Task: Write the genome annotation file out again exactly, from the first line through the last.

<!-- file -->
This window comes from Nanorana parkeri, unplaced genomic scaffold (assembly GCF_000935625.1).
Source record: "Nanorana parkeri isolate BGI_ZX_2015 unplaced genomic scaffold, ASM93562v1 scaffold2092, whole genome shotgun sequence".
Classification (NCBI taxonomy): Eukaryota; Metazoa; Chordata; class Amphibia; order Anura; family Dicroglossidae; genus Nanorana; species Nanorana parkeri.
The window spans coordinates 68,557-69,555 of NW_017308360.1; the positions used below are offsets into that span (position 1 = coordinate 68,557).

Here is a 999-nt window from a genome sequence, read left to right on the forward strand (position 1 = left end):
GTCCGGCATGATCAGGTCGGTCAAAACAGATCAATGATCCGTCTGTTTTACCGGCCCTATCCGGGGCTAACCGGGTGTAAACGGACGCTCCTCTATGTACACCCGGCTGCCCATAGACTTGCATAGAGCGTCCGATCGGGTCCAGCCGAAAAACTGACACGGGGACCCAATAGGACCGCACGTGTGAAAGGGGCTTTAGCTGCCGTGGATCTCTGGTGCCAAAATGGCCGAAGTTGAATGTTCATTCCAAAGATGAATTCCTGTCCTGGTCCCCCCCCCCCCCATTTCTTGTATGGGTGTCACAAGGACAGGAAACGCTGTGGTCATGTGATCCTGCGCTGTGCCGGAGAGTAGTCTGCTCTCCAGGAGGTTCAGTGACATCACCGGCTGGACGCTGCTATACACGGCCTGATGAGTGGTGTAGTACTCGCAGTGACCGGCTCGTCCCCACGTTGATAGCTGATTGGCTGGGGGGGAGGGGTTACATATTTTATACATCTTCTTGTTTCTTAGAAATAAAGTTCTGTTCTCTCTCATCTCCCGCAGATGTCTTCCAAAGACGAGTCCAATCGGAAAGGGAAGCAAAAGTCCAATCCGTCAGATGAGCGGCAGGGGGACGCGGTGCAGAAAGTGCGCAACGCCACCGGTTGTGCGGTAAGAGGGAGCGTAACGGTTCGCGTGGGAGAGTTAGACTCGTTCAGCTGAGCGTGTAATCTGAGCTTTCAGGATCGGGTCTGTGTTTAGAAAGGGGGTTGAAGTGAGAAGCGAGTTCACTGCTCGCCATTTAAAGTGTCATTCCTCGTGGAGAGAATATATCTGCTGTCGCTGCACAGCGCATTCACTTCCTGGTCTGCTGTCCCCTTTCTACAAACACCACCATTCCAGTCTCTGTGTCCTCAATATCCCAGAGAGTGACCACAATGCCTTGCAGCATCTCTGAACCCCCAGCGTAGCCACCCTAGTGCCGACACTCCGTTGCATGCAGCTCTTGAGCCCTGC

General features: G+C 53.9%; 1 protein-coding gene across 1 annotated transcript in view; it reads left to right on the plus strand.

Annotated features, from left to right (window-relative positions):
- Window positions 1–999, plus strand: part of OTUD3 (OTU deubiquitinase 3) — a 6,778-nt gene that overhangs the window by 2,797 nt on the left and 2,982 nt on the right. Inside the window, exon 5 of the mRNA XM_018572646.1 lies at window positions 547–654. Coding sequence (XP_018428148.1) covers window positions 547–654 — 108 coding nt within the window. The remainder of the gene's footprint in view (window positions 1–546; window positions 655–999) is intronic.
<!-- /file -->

This window comes from Nanorana parkeri, unplaced genomic scaffold (assembly GCF_000935625.1).
Source record: "Nanorana parkeri isolate BGI_ZX_2015 unplaced genomic scaffold, ASM93562v1 scaffold2092, whole genome shotgun sequence".
Classification (NCBI taxonomy): Eukaryota; Metazoa; Chordata; class Amphibia; order Anura; family Dicroglossidae; genus Nanorana; species Nanorana parkeri.
The window spans coordinates 68,557-69,555 of NW_017308360.1; the positions used below are offsets into that span (position 1 = coordinate 68,557).

Here is a 999-nt window from a genome sequence, read left to right on the forward strand (position 1 = left end):
GTCCGGCATGATCAGGTCGGTCAAAACAGATCAATGATCCGTCTGTTTTACCGGCCCTATCCGGGGCTAACCGGGTGTAAACGGACGCTCCTCTATGTACACCCGGCTGCCCATAGACTTGCATAGAGCGTCCGATCGGGTCCAGCCGAAAAACTGACACGGGGACCCAATAGGACCGCACGTGTGAAAGGGGCTTTAGCTGCCGTGGATCTCTGGTGCCAAAATGGCCGAAGTTGAATGTTCATTCCAAAGATGAATTCCTGTCCTGGTCCCCCCCCCCCCCATTTCTTGTATGGGTGTCACAAGGACAGGAAACGCTGTGGTCATGTGATCCTGCGCTGTGCCGGAGAGTAGTCTGCTCTCCAGGAGGTTCAGTGACATCACCGGCTGGACGCTGCTATACACGGCCTGATGAGTGGTGTAGTACTCGCAGTGACCGGCTCGTCCCCACGTTGATAGCTGATTGGCTGGGGGGGAGGGGTTACATATTTTATACATCTTCTTGTTTCTTAGAAATAAAGTTCTGTTCTCTCTCATCTCCCGCAGATGTCTTCCAAAGACGAGTCCAATCGGAAAGGGAAGCAAAAGTCCAATCCGTCAGATGAGCGGCAGGGGGACGCGGTGCAGAAAGTGCGCAACGCCACCGGTTGTGCGGTAAGAGGGAGCGTAACGGTTCGCGTGGGAGAGTTAGACTCGTTCAGCTGAGCGTGTAATCTGAGCTTTCAGGATCGGGTCTGTGTTTAGAAAGGGGGTTGAAGTGAGAAGCGAGTTCACTGCTCGCCATTTAAAGTGTCATTCCTCGTGGAGAGAATATATCTGCTGTCGCTGCACAGCGCATTCACTTCCTGGTCTGCTGTCCCCTTTCTACAAACACCACCATTCCAGTCTCTGTGTCCTCAATATCCCAGAGAGTGACCACAATGCCTTGCAGCATCTCTGAACCCCCAGCGTAGCCACCCTAGTGCCGACACTCCGTTGCATGCAGCTCTTGAGCCCTGC

General features: G+C 53.9%; 1 protein-coding gene across 1 annotated transcript in view; it reads left to right on the plus strand.

Annotated features, from left to right (window-relative positions):
- Window positions 1–999, plus strand: part of OTUD3 (OTU deubiquitinase 3) — a 6,778-nt gene that overhangs the window by 2,797 nt on the left and 2,982 nt on the right. Inside the window, exon 5 of the mRNA XM_018572646.1 lies at window positions 547–654. Coding sequence (XP_018428148.1) covers window positions 547–654 — 108 coding nt within the window. The remainder of the gene's footprint in view (window positions 1–546; window positions 655–999) is intronic.